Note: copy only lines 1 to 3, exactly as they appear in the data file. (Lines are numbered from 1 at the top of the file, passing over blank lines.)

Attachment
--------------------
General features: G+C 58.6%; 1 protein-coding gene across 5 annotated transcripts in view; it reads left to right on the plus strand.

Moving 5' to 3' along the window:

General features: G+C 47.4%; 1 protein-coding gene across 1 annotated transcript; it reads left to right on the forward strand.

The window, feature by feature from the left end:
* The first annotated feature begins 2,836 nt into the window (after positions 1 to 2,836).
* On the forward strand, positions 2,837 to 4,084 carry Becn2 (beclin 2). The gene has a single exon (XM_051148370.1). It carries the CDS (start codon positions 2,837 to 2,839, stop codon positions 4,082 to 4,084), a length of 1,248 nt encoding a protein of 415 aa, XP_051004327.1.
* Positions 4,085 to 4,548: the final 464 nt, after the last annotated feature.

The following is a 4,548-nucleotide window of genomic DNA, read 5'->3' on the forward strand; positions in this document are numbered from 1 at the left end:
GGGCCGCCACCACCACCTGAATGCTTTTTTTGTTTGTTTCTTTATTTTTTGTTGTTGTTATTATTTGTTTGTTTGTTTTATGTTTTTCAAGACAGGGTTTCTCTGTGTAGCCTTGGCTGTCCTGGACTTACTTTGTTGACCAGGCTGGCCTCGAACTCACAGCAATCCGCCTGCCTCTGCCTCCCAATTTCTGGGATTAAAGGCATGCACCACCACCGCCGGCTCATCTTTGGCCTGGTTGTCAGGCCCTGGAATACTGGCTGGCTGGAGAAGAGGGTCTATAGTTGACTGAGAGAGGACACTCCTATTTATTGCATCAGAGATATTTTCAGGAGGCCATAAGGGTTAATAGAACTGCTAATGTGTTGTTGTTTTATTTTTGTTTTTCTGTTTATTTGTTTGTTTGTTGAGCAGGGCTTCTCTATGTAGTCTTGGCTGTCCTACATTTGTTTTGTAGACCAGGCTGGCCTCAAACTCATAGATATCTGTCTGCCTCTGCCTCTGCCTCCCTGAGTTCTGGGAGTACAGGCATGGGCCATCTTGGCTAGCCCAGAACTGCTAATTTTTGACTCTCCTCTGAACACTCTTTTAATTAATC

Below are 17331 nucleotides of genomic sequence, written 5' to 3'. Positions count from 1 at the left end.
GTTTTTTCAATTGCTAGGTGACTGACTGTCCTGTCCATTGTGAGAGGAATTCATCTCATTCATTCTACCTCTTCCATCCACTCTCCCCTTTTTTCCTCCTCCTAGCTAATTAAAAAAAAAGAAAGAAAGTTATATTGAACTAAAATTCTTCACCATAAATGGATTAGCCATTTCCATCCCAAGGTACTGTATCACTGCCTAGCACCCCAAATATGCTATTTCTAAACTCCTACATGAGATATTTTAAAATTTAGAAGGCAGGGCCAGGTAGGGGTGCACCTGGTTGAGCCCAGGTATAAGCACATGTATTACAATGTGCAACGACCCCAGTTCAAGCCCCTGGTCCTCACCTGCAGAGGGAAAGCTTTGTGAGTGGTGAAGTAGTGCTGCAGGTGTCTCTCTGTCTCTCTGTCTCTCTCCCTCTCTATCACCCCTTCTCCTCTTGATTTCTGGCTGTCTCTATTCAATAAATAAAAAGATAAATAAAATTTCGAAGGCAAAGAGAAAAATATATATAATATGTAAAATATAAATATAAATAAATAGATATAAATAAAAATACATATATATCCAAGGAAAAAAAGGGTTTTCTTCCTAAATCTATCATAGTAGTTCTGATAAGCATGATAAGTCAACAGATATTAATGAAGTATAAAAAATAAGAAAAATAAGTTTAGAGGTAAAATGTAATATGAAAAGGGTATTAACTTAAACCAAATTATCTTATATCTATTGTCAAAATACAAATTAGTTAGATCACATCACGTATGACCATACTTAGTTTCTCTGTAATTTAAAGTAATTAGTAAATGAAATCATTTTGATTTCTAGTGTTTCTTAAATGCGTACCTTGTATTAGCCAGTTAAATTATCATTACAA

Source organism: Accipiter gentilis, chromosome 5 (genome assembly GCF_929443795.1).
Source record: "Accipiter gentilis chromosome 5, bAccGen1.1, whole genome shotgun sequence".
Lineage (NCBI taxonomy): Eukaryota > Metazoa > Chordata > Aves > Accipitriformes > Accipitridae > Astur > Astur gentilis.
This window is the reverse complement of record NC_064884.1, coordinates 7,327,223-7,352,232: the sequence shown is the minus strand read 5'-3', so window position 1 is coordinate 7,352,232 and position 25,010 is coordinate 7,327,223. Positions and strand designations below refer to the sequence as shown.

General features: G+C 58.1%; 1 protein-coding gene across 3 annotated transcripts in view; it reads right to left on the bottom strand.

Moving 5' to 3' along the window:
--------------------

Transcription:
General features: G+C 58.6%; 1 protein-coding gene across 5 annotated transcripts in view; it reads left to right on the plus strand.

Moving 5' to 3' along the window:

General features: G+C 47.4%; 1 protein-coding gene across 1 annotated transcript; it reads left to right on the forward strand.